The Clarion-Ledger: It’s my job: Trucking

I didn’t start driving trucks until I was about 47. I was a salesperson stuck in an office. I had gone through a divorce and decided I wanted to see more than the three states I had been in in my life.

I had to pay $3,500 for a commercial driving license, and I only had about $4,000 at the time, but I did it. And CDLs are tough to get — real tough. I think I was one of only two out of a class of 20 that got one. I went to work in Chattanooga, Tenn., and I drove all 48 states. I did that for two years. It’s tough work. You’re often gone for three or four weeks at a time and then you get two days at home before you’re on the road again. It’s better if you’re an owner-operator; then you have more freedom to set your own schedule.

Seeing Mount Rushmore and buffaloes in the Dakotas was a highlight. That, and just being in the fresh air and seeing the natural rivers and stuff. Seeing the coast of California was an eye-opening experience, too. What most people don’t understand is that we can’t really stop and get out though because of regulations. Our sight-seeing is done from the road. Still, in the warm months it’s gorgeous. The winter can be treacherous though.

I remember driving in West Virginia when I had first started out. They were closing the roads because of the snow and I had planned to stop at the top of this mountain. The veteran drivers kept on going and one of them told me I didn’t want to get stuck there, so I followed him down the mountain. I tell you this — driving on black ice makes you take your time and it makes you thank the Lord when you make it through.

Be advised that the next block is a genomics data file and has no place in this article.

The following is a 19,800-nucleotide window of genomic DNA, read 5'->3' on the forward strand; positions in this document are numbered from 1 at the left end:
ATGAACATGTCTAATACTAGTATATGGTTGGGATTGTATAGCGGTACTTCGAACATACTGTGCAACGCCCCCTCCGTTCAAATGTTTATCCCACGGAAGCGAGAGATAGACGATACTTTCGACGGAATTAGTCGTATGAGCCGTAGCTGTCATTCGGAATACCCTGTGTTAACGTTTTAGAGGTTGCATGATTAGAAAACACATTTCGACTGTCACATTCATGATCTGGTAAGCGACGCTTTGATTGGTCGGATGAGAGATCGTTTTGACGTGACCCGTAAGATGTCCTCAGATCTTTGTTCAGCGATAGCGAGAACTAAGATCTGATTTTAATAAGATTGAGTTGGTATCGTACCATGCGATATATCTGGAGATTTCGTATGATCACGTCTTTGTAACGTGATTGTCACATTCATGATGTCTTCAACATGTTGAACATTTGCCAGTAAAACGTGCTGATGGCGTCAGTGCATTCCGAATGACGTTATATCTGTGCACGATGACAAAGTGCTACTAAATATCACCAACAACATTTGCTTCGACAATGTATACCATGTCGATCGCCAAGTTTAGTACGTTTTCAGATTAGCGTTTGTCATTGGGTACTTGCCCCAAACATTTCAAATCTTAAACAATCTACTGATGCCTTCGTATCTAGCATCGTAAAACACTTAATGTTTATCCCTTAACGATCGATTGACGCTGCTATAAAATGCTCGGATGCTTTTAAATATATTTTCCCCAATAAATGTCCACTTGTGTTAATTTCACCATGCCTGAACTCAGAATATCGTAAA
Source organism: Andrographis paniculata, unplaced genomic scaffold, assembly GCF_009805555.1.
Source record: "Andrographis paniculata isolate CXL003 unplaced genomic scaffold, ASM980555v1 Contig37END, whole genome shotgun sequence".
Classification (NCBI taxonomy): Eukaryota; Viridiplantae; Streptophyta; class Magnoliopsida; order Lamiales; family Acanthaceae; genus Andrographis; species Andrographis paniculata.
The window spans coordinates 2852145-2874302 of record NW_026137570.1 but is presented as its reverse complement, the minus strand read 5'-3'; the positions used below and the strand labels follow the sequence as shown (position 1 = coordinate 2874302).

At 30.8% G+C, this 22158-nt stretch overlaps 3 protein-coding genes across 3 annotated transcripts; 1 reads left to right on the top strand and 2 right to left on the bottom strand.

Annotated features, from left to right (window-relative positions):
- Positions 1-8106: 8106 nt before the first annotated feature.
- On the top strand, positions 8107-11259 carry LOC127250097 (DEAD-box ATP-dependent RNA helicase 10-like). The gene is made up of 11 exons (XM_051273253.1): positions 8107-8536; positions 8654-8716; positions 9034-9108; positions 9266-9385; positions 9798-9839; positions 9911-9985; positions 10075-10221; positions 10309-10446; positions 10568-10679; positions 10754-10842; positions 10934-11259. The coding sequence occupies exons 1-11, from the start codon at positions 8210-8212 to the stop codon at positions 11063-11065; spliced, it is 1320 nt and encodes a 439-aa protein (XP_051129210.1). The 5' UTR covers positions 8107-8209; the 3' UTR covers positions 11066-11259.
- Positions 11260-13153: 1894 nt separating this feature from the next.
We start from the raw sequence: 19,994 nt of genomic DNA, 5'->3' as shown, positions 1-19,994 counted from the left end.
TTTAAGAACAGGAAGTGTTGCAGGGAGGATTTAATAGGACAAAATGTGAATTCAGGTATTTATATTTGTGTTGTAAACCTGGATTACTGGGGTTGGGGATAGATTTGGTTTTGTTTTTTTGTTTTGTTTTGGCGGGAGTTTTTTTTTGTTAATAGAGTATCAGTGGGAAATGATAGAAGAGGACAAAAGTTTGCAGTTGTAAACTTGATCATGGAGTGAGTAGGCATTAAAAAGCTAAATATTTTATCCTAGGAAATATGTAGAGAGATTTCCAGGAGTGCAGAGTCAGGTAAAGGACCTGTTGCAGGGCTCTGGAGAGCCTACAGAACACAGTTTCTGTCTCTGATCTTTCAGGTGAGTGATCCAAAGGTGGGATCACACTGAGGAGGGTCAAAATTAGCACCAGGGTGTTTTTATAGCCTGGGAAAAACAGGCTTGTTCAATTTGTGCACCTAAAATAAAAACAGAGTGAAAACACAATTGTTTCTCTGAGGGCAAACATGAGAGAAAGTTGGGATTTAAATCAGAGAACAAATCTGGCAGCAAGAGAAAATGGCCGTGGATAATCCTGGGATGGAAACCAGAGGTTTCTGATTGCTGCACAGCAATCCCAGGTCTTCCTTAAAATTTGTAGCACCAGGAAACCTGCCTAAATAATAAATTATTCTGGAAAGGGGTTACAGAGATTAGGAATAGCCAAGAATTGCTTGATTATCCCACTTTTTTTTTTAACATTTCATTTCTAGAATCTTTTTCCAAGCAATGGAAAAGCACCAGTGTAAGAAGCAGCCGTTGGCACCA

But then I got to where I had seen all I wanted to see and wanted to find something more local. I met my current wife, Joan, online, and she’s the reason I came to Jackson. I got a job hauling scrap iron before I met the man I work for today, Mr. Leon Getty. He’s a great boss, and I get a lot of leeway with my schedule and have quality family time.

Now I don’t travel more than a 100-mile radius of Jackson. Where I used to have to sleep in the cab, now I get to come home every night and sleep in my own bed. You don’t make the money you do when you’re driving the country. I make about $20,000 less than I did then, but that’s the sacrifice you have to make to get the family time. I don’t have to work weekends anymore, either.

I do wish other people better understood how difficult it is to stop an 18-wheeler. People make it dangerous on the roads; we just don’t have the capability to stop like they do. The other difficult part of the job is trying to eat right. That’s why you see so many obese truck drivers. You can’t just drive an 18-wheeler into Subway, ya know? The places you can drive a rig into and park isn’t really conducive to a healthy diet.

I love my job though. My boss is very generous. And driving gives me time to listen to music and talk radio, or just to think. I’m very happy doing what I’m doing, and I’ve found what I want to do with my life.

— As told to The Clarion-Ledger